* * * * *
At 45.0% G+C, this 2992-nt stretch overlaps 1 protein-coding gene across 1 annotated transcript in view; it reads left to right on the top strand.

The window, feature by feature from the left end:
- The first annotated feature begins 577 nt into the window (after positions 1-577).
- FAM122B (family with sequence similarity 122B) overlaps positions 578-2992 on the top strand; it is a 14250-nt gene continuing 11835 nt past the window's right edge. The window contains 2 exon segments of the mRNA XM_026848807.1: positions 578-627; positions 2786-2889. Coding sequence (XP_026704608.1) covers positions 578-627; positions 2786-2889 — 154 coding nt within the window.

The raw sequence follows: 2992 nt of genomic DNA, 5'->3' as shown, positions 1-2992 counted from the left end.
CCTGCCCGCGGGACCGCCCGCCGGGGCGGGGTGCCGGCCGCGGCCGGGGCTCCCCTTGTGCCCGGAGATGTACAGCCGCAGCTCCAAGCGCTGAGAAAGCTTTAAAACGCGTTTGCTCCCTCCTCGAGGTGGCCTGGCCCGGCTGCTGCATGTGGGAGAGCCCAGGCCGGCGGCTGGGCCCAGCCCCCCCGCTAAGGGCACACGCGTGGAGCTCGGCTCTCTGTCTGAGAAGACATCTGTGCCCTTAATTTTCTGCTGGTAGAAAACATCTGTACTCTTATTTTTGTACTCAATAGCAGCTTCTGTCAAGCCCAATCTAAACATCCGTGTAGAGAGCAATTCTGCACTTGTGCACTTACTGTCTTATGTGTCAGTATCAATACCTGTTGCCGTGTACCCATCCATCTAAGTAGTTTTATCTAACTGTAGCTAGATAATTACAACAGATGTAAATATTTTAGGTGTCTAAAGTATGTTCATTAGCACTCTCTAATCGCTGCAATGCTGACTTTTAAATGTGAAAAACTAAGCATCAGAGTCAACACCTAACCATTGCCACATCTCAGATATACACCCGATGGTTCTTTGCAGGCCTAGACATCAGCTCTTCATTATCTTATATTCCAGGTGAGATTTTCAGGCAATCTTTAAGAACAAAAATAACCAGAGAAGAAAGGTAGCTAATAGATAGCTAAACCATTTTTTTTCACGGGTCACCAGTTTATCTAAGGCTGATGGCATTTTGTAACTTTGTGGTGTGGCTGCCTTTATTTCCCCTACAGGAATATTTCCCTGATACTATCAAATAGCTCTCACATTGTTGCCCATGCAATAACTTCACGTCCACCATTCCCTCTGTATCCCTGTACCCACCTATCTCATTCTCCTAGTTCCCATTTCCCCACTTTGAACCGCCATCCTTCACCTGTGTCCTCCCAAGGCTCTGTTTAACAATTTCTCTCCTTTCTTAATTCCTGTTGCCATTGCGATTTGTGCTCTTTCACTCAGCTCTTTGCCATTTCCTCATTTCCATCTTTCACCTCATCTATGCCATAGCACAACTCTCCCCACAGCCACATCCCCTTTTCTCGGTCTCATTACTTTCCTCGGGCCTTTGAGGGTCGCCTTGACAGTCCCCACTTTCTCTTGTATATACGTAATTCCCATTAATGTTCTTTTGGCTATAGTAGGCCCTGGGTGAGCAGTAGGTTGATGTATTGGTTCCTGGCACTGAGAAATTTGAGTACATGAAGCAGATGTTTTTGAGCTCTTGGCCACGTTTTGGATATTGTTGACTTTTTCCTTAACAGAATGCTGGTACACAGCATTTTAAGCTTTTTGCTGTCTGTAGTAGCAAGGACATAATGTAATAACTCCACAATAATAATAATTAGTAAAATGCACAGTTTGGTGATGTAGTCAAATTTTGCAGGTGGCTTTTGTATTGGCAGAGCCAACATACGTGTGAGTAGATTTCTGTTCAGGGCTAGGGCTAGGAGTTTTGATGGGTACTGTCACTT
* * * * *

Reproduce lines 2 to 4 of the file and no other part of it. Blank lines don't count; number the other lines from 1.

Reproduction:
The window, feature by feature from the left end:
- The first annotated feature begins 577 nt into the window (after positions 1-577).
- FAM122B (family with sequence similarity 122B) overlaps positions 578-2992 on the top strand; it is a 14250-nt gene continuing 11835 nt past the window's right edge. The window contains 2 exon segments of the mRNA XM_026848807.1: positions 578-627; positions 2786-2889. Coding sequence (XP_026704608.1) covers positions 578-627; positions 2786-2889 — 154 coding nt within the window.